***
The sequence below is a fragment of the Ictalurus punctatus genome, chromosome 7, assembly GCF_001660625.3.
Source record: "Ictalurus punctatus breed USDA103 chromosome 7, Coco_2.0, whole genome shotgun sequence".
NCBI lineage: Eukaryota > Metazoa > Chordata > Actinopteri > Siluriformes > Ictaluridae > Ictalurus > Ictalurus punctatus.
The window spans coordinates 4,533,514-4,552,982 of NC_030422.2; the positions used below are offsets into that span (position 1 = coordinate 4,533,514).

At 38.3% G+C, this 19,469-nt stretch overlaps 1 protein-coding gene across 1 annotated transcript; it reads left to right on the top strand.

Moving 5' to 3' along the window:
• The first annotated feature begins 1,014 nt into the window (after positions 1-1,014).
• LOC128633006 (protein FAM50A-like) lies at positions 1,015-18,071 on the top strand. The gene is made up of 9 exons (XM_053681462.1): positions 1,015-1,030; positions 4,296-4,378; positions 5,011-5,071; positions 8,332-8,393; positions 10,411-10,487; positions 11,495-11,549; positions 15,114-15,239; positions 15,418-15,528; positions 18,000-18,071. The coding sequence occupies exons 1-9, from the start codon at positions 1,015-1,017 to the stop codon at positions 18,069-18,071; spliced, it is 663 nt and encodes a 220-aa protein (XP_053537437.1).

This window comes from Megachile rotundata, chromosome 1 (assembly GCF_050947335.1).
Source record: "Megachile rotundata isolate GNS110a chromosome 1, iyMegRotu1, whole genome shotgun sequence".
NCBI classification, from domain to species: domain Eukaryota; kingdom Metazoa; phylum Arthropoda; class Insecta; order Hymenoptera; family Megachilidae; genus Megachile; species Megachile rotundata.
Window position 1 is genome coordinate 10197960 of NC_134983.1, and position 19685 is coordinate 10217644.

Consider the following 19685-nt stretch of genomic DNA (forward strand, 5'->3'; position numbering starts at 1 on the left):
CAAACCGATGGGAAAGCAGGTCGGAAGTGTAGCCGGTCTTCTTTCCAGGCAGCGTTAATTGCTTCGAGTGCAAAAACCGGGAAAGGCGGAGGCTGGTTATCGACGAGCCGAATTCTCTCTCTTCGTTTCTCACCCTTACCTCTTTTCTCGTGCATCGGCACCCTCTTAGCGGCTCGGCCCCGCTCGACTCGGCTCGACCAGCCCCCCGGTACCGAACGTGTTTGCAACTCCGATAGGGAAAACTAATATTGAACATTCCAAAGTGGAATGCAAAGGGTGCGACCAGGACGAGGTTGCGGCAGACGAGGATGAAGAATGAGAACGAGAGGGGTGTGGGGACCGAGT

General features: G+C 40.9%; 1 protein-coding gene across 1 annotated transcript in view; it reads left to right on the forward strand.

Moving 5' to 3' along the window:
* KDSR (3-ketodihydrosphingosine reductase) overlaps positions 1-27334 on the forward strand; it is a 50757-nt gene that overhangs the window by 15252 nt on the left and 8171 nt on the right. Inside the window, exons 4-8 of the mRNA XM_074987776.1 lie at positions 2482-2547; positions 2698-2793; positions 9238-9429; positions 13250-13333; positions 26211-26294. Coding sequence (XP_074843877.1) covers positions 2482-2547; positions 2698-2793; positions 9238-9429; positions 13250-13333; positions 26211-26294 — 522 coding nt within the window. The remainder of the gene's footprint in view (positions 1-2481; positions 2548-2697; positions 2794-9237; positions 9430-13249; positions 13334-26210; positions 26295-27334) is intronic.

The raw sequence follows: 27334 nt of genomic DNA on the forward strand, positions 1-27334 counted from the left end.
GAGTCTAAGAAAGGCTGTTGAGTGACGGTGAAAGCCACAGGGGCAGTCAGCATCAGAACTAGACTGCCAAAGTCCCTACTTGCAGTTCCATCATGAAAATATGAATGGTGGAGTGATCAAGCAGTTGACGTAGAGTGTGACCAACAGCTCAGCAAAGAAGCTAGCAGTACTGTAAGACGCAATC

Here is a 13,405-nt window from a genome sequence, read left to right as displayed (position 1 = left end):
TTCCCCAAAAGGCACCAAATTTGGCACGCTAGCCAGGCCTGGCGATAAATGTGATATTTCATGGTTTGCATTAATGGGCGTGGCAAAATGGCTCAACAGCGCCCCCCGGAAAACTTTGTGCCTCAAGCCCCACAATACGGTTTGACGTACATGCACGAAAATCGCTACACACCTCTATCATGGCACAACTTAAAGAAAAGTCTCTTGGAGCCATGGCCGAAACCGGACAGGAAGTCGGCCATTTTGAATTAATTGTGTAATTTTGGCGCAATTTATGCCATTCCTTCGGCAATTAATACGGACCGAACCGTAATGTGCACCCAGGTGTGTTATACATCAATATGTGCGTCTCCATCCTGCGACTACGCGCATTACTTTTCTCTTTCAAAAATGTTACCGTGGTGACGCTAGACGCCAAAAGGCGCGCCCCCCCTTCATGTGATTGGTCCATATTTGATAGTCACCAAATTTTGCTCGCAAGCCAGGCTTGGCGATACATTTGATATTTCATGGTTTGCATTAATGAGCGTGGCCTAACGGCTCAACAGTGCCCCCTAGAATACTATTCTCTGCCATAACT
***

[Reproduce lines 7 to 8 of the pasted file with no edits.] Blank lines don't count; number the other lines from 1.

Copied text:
• The first annotated feature begins 1,014 nt into the window (after positions 1-1,014).
• LOC128633006 (protein FAM50A-like) lies at positions 1,015-18,071 on the top strand. The gene is made up of 9 exons (XM_053681462.1): positions 1,015-1,030; positions 4,296-4,378; positions 5,011-5,071; positions 8,332-8,393; positions 10,411-10,487; positions 11,495-11,549; positions 15,114-15,239; positions 15,418-15,528; positions 18,000-18,071. The coding sequence occupies exons 1-9, from the start codon at positions 1,015-1,017 to the stop codon at positions 18,069-18,071; spliced, it is 663 nt and encodes a 220-aa protein (XP_053537437.1).